Mother of onerous contracts
President Duterte has ordered the review of all government contracts that are onerous to the Filipino people. He should begin with the mother of onerous contracts under his own administration — the procurement protocol for the China-funded projects for his flagship “Build, build, build” program.
In exchange for putting aside the arbitral ruling on the West Philippine Sea, President Duterte secured a $9-billion loan from China to fund infrastructure projects in the Philippines. Finance Secretary Sonny Dominguez explained the procurement protocol for this multipurpose loan: “Our protocol with the Chinese for the tied financing portions is for the Chinese government to propose three qualified bidders to us from whom we will conduct the bidding.”
We know that the Communist Party of China (CPC) controls all government agencies in China. Even the People’s Liberation Army expressly owes allegiance to the CPC, not to the Chinese state or its people. The few large private companies in China dutifully follow all instructions from the CPC which have Board of Advisers, composed of CPC members, in these private companies. When the Chinese government proposes three qualified bidders to the Philippine government, it is the CPC that decides who will be the three bidders.
In the Kaliwa Dam bidding, China submitted three Chinese contractors, namely: (1) the Consortium of Guangdong Foreign Construction Company and Yuantian Engineering Company (Consortium), (2) Power Construction Corporation of China (PCCC), and (3) China Energy Engineering Corporation (CEEC). The Manila Waterworks & Sewerage System (MWSS), which conducted the bidding, limited the bidding to these three Chinese contractors.
The first bidder, the Consortium, was disqualified because it did not submit the required documents, despite the clear instruction to bidders that failure to submit the required documents would result in disqualification. One of the two members of the Consortium is a state-owned company of China, while the other, whose ownership is not clear, has undertaken many projects for the Chinese government.
The second bidder, PCCC, a state-owned company of China, was also disqualified because it submitted a bid beyond the Approved Budget for the Contract (ABC). The instruction to bidders clearly stated that “Bids received in excess of the ABC shall be automatically rejected at the bid opening.”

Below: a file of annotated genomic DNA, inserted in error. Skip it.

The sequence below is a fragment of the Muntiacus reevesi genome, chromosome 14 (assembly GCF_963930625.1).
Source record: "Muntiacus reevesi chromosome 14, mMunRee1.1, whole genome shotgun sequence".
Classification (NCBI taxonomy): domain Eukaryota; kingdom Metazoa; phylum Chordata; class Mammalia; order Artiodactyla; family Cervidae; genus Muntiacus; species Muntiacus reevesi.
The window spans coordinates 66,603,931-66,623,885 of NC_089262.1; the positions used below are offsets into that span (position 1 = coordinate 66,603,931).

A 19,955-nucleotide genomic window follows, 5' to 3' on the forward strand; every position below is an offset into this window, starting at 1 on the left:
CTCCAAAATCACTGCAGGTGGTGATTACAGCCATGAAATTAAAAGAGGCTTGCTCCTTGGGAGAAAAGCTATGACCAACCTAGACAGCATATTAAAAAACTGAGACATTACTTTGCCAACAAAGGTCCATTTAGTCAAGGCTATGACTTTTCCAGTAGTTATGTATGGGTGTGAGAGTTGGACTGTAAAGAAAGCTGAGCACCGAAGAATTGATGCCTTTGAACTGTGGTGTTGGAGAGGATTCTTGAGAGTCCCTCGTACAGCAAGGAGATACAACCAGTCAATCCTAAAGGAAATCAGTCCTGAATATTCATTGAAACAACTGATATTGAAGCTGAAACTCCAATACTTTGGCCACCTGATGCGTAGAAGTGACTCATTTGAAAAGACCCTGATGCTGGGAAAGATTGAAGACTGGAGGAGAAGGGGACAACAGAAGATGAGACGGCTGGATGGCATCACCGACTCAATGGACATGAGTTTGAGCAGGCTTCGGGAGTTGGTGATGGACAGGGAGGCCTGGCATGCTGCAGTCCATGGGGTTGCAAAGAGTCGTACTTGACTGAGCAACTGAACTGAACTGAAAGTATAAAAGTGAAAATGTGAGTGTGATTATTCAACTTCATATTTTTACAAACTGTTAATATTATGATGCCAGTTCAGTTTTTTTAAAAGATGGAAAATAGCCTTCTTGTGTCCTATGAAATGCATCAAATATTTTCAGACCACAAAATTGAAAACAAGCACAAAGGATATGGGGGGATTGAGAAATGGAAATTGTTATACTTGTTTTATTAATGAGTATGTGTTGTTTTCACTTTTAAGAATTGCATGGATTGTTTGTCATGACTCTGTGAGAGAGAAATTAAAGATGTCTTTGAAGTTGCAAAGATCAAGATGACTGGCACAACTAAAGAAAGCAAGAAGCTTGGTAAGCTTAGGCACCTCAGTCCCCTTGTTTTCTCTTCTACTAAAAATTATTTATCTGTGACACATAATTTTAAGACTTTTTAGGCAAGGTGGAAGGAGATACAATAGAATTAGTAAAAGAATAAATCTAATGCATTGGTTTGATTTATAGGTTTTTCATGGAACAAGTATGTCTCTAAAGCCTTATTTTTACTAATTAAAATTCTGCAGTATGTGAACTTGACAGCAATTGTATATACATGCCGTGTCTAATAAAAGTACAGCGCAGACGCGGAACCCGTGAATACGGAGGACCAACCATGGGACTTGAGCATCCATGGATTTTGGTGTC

The third bidder, CEEC, a state-owned company of China, submitted a bid just 0.08 percent below the ABC, or a bid of P12,189,893,798.70. Thus, the MWSS issued the Notice of Award to CEEC as the winning bidder.
The Commission on Audit (COA), in its Audit Observation Memorandum of the Kaliwa Dam bidding, stated: “In summary, it can be deduced that the two bidders/contractors were included merely to comply with the ‘at least three bidders’ requirement as stated under the Procurement Law. Likewise, the procurement of the project is with the semblance of a competitive bidding when in reality, it is a negotiated contract from the inception of the bidding process.”
In short, the COA saw the “reality”—that the bidding was a sham, which of course was obvious to everyone. The CPC, which controls the three bidders, already chose from the very start CEEC as the winning bidder and instructed the other two bidders to simply disqualify themselves. The bidding was lutong macau.
Our Procurement Law requires public bidding for all government infrastructure projects. This rule is subject to narrow exceptions, like in emergency cases, not applicable to the Kaliwa Dam bidding.
In tied loans from a foreign creditor state, the most that the President can do is to limit the public bidding to companies domiciled in the creditor state. There must, however, still be public bidding among the companies of the creditor state. The Philippine government must determine whether these companies are qualified or not. The government of the creditor state cannot choose, directly or indirectly, the winning bidder.
The procurement protocol for the China-funded infrastructure projects has spawned the sham bidding of the Kaliwa Dam project, whose cost is naturally overpriced in the absence of a fair public bidding. Other China-funded projects procured under the same protocol would also be overpriced.
President Duterte should order a review of this procurement protocol to protect the interest of the Filipino people. This procurement protocol is precisely the transaction characterized under the Anti-Graft Law as “manifestly and grossly disadvantageous” to the government and the Filipino people.
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